The team combined microscopic and molecular analyses to identify lipids and proteins using gas chromatography mass spectrometry, a technique routinely applied to ceramic artefacts. Over the last 30 years, thousands of ceramic artefacts from Europe have been analyzed for their molecular content, most revealing evidence of milk and meat products, but hardly any evidence of cereals.

Dr Jessica Hendy, from the Max Planck Institute for the Science of Human History, said: “The evidence of cereals came from the detection of lipids, but also from preserved proteins. This analysis was able to tell us that this vessel contained not just one, but two types of cereal grains — wheat and barley or rye grains.

Combining these two kinds of molecular analysis, along with microscopy, is strong evidence that cereals were being transported across this alpine pass.”

“Detecting a molecular marker for cereals also has widespread implications for studying early farming. It enables us to piece together when and where this important food crop spread through Europe,” Dr Hendy added.

Dr Francesco Carrer, from Newcastle University, said: “This evidence sheds new light on life in prehistoric alpine communities, and on their relationship with the extreme high altitudes. People travelling across the alpine passes were carrying food for their journey, like current hikers do. This new research contributed to understanding which food they considered the most suitable for their trips across the Alps.”

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The study involved collaboration between the Max Planck Institute for the Science of Human History, the Archaeological Service of the Canton of Bern, the Integrative Prähistorische und Naturwissenschaftliche Archäologie, Newcastle University, the University of Copenhagen and the University of Oxford, and is published in Scientific Reports.

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Source: DNA Study Suggests New Dates for Mediterranean Farmers

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  Topic: Early agriculture evidence in Mexico

Ancient corn husks

Ancient corn husks

20131206-105028.jpg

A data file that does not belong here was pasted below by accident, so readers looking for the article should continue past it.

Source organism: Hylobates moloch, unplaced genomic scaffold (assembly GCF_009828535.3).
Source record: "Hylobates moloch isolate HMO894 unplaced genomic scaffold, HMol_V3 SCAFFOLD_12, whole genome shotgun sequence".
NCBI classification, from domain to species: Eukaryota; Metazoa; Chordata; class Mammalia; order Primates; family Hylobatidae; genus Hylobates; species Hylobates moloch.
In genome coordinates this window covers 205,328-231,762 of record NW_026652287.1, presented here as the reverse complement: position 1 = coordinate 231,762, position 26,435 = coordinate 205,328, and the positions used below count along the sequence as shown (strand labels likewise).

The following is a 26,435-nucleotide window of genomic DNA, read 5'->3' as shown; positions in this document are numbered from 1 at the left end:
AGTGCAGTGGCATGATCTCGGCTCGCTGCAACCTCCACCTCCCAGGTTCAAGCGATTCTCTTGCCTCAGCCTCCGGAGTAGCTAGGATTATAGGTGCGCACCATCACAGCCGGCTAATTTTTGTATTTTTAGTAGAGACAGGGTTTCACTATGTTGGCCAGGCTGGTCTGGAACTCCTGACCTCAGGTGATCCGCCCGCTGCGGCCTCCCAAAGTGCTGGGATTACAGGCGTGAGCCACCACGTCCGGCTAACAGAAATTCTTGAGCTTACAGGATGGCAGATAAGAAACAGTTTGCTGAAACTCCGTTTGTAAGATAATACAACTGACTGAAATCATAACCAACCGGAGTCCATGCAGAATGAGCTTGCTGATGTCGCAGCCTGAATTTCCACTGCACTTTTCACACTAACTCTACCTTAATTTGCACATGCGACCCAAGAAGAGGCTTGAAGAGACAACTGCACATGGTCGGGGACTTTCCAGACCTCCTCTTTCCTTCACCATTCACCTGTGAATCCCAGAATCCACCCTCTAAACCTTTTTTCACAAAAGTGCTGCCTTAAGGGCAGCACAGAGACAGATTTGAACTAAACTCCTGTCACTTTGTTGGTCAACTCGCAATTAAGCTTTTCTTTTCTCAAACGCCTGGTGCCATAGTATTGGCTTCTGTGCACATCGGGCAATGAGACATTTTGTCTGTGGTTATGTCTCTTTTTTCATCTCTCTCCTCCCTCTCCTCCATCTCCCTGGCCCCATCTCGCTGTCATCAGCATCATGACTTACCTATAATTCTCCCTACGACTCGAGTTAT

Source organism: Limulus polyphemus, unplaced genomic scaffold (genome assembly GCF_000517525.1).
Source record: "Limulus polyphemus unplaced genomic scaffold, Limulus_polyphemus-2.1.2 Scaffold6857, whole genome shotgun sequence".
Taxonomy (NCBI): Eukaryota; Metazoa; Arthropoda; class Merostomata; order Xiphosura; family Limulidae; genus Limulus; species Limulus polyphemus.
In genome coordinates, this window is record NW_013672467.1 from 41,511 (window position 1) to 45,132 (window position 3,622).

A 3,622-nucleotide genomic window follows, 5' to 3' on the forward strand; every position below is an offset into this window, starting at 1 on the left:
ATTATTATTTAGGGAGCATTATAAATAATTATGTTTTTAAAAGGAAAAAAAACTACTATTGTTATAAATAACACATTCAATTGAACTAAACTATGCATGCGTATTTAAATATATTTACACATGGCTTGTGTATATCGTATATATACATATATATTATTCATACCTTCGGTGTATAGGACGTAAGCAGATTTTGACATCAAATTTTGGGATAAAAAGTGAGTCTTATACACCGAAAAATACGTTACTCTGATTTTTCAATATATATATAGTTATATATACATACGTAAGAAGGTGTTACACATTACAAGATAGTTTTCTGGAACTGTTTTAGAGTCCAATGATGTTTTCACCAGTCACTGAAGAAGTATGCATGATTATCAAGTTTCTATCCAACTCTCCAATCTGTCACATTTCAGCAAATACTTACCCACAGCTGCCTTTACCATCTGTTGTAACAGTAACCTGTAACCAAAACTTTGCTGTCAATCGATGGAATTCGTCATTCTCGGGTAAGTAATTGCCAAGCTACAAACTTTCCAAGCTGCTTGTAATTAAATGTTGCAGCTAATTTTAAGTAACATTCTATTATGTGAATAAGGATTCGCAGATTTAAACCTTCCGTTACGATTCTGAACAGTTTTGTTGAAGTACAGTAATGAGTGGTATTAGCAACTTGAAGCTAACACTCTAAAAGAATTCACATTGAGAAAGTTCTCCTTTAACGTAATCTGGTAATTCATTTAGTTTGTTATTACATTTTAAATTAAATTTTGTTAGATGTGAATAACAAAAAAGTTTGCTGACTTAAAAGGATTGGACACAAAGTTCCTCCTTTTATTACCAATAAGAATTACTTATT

The first evidence of proto-agricultural activity in what is now the state of Nuevo Leon in northeastern Mexico, is estimated to date from 3500-3000 BC, based on new research by archaeologists from the National Institute of Anthropology and History (INAH). This proto-agriculture was practised by hunter-gatherers who collected wild variants of what later became the staple domesticated crops of the region. The evidence for this activity comes from seeds, corn cobs and husks found at the small rock shelter site of El Morro. “In Nuevo Leon archaeologists have never before identified any site with this type of evidence. After two seasons in El Morro , Municipality of Aramberri, we recovered approximately a thousand cobs and fragments, ” said Dr. Araceli Rivera Estrada, an INAH researcher for the region. Exploring various rock shelters Araceli Rivera, who in recent years has been devoted to exploring the various rock shelters in the area, highlighted the relevance of this finding saying, “evidence that hunter-gatherers of the region had already begun the initial process of farming from the Archaic period will lead us to reassess the categories to denote indigenous groups in the south of the state. ” The researcher explained that the oldest records of the three major crops domesticated in Mexico (corn, squash and beans) come from only five caves which were excavated in the 1950s and 60s – Romero and Valenzuela near Ocampo (Tamaulipas); Coxcatlán and San Marcos, in the Tehuacan Valley (Puebla) and Guilá Naquitz (Oaxaca), with dates ranging from 7000 to 3000 years BC. A small rock shelter The INAH specialist reported that the recent investigation was conducted in the rock shelter which also contained a large amount of rock art representing human and animal figures. “Inside, systematic excavations have recovered a large quantity of seeds, leaves, stems, fruits and even flowers as well as various species of corn ” said Rivera. The archaeologists also found fragments of basketry and cordage. Middle Archaic period Rivera said “charcoal samples obtained at different stratigraphic levels of the El Morro deposit are in the process of being dated at the Laboratory of the Division of Studies and Academic Support INAH “. He added that by association with two lithics that were recovered in the earlier layers, the agricultural material could be dated to the Middle Archaic period (3000-1500 BC). Original article: Past Horizons November 28, 2013